I have the following Y outcomes distribution with the normal density function represented by the superimposed red line:

enter image description here

I need to develop a regression methodology to predict $Y$ given a number of predictors $X_n$. OLS doesn't seem to fit the bill because of the non-normal distribution of $Y$.

Given that the outcomes are non-continuous increments of 0.5, would an ordered probit regression be the right approach? As I understand it, a probit regression allows to specify the distribution of the outcomes. What other alternatives do I have?


Which distribution of the dependent variable is relevant?

First, there is no reason to think that OLS will do badly on this data. At least none from looking at your dependent variable. However...

Second, Looking at the distribution of your dependent variable is not so helpful. Even regression models that assume Normally distributed errors only expect them to be Normal after conditioning on X. This does not imply that the marginal distribution is Normal, which is what you plot here, I think. So seeing fat tails here is not necessarily a problem.

Models and distributional assumptions

OLS does not describe a model but a procedure (minimise the sum of squared errors). OLS generated coefficient estimates have various properties depending on what you are happy to assume by way of an actual statistical model of the the data generating process. The more you assume, the more you get to say. Any good econometrics text will go into the gory details of this, since econometricians always want to know what they can infer from as few assumptions as possible. But in short, you can go a long way without explicitly assuming they are even conditionally Normal.

Probit regression and the alternatives

Probit does allow you to specify a distribution. Indeed, all generalised linear model, a class which includes homoskedastic linear models for which OLS is the maximum likelihood estimation procedure and probit models allow you to specify the distribution of the dependent variable. You can always do that. And you can often only partially specify it too and get some more general results. The class of generalised linear models provides a good starting point when looking for 'alternatives'.

The histogram

I don't know if I understand the graph properly because I can't see anything that varies at 0.5 intervals (except the histogram bins, but they are designed to do that sort of thing). So thus far, I see no reason to consider probit models.

  • $\begingroup$ The outcomes are discrete in 0.5 as I stated in the questions. $\endgroup$ Mar 26 '12 at 19:08
  • $\begingroup$ so how did you make the graph in the question? $\endgroup$ Mar 26 '12 at 19:13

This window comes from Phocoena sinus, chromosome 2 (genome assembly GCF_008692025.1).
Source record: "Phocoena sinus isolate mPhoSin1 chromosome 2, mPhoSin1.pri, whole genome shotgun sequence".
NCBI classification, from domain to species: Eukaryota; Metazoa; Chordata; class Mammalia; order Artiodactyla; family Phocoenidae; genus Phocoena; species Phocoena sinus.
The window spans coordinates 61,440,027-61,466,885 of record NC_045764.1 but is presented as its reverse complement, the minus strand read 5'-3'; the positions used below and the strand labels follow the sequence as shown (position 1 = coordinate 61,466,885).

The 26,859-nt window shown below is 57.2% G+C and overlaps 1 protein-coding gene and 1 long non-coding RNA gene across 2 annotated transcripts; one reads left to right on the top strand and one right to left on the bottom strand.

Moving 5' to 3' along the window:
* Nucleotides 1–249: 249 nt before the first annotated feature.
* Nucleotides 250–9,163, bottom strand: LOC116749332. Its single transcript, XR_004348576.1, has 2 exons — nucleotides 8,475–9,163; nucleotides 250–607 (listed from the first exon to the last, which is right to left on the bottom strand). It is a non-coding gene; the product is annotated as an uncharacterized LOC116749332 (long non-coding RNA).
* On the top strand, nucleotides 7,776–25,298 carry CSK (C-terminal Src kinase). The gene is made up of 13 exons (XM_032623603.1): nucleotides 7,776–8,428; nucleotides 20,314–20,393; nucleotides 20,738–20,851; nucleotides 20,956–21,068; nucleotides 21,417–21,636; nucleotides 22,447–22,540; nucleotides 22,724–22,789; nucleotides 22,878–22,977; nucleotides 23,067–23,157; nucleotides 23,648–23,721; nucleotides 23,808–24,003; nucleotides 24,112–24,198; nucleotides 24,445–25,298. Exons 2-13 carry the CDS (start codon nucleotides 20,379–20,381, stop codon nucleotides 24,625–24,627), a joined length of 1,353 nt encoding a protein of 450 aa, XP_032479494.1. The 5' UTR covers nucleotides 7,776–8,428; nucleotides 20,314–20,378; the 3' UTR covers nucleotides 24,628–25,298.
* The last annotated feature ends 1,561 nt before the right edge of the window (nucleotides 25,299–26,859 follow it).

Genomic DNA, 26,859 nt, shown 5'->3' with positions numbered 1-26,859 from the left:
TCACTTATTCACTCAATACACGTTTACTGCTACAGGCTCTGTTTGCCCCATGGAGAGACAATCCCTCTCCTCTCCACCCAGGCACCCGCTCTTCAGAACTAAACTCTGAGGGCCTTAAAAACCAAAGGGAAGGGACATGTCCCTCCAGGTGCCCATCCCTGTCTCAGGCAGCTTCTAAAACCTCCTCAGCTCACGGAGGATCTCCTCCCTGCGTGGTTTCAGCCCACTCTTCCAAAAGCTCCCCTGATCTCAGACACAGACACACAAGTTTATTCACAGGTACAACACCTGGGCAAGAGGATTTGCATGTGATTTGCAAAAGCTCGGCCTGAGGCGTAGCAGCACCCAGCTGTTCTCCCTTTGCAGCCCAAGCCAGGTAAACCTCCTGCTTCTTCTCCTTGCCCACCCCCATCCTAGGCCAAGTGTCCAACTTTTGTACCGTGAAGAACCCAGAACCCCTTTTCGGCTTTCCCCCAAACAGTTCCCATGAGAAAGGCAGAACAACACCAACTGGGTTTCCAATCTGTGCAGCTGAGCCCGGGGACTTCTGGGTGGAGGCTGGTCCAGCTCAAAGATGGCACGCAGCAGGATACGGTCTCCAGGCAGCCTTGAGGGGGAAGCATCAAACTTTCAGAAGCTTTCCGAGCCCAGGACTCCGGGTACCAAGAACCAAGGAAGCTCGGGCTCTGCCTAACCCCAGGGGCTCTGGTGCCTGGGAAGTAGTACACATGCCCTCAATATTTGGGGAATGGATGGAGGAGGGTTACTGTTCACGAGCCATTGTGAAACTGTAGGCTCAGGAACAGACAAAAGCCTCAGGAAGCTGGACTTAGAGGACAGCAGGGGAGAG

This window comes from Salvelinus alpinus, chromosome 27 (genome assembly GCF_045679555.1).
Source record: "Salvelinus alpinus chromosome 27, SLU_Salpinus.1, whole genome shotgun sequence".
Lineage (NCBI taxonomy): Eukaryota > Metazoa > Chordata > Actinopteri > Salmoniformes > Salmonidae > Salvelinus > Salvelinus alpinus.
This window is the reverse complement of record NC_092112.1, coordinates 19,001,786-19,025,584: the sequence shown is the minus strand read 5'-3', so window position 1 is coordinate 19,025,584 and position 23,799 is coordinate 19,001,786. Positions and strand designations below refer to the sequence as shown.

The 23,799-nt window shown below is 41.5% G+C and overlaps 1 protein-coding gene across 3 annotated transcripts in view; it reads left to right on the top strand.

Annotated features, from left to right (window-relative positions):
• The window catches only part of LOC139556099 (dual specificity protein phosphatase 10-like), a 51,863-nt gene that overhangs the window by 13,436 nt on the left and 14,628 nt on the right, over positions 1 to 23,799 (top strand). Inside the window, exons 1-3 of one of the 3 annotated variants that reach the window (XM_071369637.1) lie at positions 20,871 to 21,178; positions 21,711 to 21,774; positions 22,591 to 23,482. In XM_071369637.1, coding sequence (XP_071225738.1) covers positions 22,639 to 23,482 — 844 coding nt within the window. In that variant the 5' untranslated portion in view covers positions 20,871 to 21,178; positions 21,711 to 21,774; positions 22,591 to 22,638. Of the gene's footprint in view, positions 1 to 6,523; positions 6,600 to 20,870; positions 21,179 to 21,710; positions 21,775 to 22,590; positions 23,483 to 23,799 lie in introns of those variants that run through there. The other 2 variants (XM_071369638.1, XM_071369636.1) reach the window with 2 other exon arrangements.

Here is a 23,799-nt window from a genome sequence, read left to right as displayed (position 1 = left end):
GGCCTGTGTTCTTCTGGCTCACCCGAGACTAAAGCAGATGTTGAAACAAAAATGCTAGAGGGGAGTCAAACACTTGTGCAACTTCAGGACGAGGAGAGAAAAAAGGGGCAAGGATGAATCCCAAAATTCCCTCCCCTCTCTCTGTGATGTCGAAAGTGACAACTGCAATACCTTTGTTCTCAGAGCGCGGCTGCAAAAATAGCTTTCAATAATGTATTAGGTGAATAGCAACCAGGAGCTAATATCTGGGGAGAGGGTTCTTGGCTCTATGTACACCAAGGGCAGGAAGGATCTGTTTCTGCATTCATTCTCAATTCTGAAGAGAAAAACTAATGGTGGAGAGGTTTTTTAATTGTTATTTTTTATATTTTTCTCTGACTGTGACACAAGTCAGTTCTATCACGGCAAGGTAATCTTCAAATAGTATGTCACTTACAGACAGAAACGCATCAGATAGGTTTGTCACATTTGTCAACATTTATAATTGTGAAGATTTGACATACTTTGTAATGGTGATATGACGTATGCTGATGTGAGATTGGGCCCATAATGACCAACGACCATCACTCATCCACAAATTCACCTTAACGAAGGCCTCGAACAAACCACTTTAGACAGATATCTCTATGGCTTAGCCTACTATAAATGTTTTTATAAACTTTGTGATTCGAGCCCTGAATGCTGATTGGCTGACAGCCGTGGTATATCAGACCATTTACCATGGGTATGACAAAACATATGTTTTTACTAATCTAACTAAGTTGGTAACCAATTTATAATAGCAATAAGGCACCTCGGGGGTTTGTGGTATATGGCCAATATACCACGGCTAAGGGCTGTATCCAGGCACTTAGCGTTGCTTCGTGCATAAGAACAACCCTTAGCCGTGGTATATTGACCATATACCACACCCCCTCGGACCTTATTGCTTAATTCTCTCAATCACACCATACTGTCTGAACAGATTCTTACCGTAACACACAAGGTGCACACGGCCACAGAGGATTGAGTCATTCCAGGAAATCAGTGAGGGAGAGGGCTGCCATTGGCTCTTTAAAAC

• $\begingroup$ The problem I have with a linear solution is relative to the kurtosis of the Y distribution, not the skewness. Isn't the normality of outcomes a requirement of OLS regression? $\endgroup$ Mar 26 '12 at 19:22
  • $\begingroup$ The graph is an histogram of the results I need to predict. I did use a continuous variable to produce the graph but ultimately I am only interested in the discretized version of the continuous variable. $\endgroup$ Mar 26 '12 at 19:25
  • 1
    $\begingroup$ Not quite ok for 2. The 'non-linearities' in the predictive probabilities are due to having unevenly spaced cut points slicing the probit's (conditionally Normal) latent variable. Some slices are just bigger than others. The question for you is whether your data are genuinely ordinal (cut points could be very unevenly spread) or just coarsely measured (effective cut points are 0.5 intervals and do not need to be estimated). In the latter case, treating the dv as continuous will be ok. Re 3. the nonlinearity can be dealt with via probit if you've got it, but the graph leaves that open. $\endgroup$ Mar 26 '12 at 20:47

This is an old thread but I just came across it. Just one quick comment - when your range is so large, 0.5 increments are fairly minute. That means it approaches being a continuous variable, and linear regression would be far easier to interpret than an ordered logit. Ordered logit coefficients are easy to look at, but not so a) simple to explain to a non-technical audience and b) not very detailed. They tell you the proportional odds above and below a line (odds ratio of moving up the chain, but don't know how far up you go).

As conjugateprior implied, I would use this histogram to say "Yeah, this looks close enough to normal to me let's model with OLS or GLS or something linear", and then look at the residuals you get. In my experience normality tests are very sensitive, so if you have high kurtosis like this in the residuals, it may not be the end of the world for you. Social scientists eyeball these things all the time, it's kind of common procedure (for better or worse).


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